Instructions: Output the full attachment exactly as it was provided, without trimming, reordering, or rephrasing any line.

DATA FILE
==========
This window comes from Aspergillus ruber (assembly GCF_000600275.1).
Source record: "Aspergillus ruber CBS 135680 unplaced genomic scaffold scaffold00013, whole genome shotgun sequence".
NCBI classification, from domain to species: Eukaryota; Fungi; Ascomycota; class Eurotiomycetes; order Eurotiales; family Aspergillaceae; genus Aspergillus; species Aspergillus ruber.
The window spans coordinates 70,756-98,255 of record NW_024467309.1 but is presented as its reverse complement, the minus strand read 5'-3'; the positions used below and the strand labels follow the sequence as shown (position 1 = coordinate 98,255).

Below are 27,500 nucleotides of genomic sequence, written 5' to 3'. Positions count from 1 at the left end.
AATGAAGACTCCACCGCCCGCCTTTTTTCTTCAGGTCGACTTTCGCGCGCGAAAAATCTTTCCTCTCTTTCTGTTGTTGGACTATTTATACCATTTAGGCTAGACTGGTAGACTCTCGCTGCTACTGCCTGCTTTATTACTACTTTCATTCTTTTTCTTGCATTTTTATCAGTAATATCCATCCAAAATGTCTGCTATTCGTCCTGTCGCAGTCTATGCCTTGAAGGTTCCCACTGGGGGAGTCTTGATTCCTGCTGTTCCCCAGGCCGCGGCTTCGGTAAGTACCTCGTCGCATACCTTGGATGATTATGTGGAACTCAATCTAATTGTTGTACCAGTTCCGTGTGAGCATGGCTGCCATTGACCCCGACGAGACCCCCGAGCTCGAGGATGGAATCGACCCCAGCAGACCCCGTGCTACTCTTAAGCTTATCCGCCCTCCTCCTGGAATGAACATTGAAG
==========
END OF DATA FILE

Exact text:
This window comes from Aspergillus ruber (assembly GCF_000600275.1).
Source record: "Aspergillus ruber CBS 135680 unplaced genomic scaffold scaffold00013, whole genome shotgun sequence".
NCBI classification, from domain to species: Eukaryota; Fungi; Ascomycota; class Eurotiomycetes; order Eurotiales; family Aspergillaceae; genus Aspergillus; species Aspergillus ruber.
The window spans coordinates 70,756-98,255 of record NW_024467309.1 but is presented as its reverse complement, the minus strand read 5'-3'; the positions used below and the strand labels follow the sequence as shown (position 1 = coordinate 98,255).

Below are 27,500 nucleotides of genomic sequence, written 5' to 3'. Positions count from 1 at the left end.
AATGAAGACTCCACCGCCCGCCTTTTTTCTTCAGGTCGACTTTCGCGCGCGAAAAATCTTTCCTCTCTTTCTGTTGTTGGACTATTTATACCATTTAGGCTAGACTGGTAGACTCTCGCTGCTACTGCCTGCTTTATTACTACTTTCATTCTTTTTCTTGCATTTTTATCAGTAATATCCATCCAAAATGTCTGCTATTCGTCCTGTCGCAGTCTATGCCTTGAAGGTTCCCACTGGGGGAGTCTTGATTCCTGCTGTTCCCCAGGCCGCGGCTTCGGTAAGTACCTCGTCGCATACCTTGGATGATTATGTGGAACTCAATCTAATTGTTGTACCAGTTCCGTGTGAGCATGGCTGCCATTGACCCCGACGAGACCCCCGAGCTCGAGGATGGAATCGACCCCAGCAGACCCCGTGCTACTCTTAAGCTTATCCGCCCTCCTCCTGGAATGAACATTGAAG